The tournament organisers don't like them being reported because it is in their interest to showcase a huge first prize. Someone taking home a seven-figure score is much better PR than three guys walking away with similar six-figure purses.

The TV stations have the biggest interest in keeping deals quiet, because they have stories to tell and drama to create. A heads-up match becomes significantly less exciting when you know that both guys took $500k each and are just playing for $20k and a trophy.

But with such a high proportion of players demanding deals at the end of live events, surely it is abundantly clear that we are getting the payout structures wrong?

Nobody wants to admit to wanting a flatter payout structure at the start of a tournament. When it gets to the business end of a tournament, for most of us our instincts kick in.

Human Nature

pius heinz
Did Pius chop?
We probably will never know.
There are countless studies out there that demonstrate it is human nature to protect what we already have, or perceive ourselves to have, rather than taking risks for a big payoff.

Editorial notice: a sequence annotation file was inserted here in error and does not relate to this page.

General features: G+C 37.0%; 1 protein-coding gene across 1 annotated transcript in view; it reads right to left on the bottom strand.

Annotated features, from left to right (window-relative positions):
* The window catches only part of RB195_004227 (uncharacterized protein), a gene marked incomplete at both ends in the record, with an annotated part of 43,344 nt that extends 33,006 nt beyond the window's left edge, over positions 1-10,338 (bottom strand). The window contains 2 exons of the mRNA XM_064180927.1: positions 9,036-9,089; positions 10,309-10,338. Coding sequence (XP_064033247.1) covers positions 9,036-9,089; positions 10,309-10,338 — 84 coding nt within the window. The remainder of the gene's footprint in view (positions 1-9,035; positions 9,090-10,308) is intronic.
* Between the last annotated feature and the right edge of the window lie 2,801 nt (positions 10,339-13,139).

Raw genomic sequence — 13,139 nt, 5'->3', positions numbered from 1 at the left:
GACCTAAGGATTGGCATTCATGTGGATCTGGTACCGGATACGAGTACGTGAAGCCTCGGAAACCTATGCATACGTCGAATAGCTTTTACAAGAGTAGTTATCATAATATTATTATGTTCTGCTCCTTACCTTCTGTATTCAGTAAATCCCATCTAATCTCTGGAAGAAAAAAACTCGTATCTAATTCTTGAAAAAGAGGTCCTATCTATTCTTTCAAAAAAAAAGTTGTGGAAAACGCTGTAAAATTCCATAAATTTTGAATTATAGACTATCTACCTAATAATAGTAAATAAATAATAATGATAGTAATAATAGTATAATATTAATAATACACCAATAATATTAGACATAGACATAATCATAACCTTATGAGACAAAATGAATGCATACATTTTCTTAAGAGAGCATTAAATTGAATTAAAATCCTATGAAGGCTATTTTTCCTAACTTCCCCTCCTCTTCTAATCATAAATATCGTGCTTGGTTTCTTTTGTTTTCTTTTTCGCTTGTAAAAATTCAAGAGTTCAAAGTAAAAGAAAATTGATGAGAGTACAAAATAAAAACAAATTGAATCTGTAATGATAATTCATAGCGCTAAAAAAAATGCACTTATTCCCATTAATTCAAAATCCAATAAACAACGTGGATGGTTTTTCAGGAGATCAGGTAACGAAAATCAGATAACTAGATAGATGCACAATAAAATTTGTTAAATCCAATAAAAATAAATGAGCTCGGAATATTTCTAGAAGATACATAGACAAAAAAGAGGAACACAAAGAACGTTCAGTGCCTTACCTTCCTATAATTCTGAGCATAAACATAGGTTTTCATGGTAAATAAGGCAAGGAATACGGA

You only have to watch the game show Deal or No Deal to see this in action. Most of the deals that are made are massively minus EV near the end of the game when they still have a big box in play, because they want to protect a perceived amount that is theirs.

They have decided an amount they want or need, and will pass up great chances to win more to protect it.

Likewise, those players who lose a massive box at a critical moment go the opposite way, and behave recklessly, in an attempt to regain what they believe to be their rightful winnings.

Everyone is 'going for the win' at the start of a tournament because it seems so far away, but when it gets down to the big money, many of us start mentally earmarking the amount we want to definitely walk away with.

Tournament poker is extremely high variance. We all want to make every decision on its long term merits only, but realistically most of us could never get a reliable long term sample of live poker tournaments, there simply are not enough of them.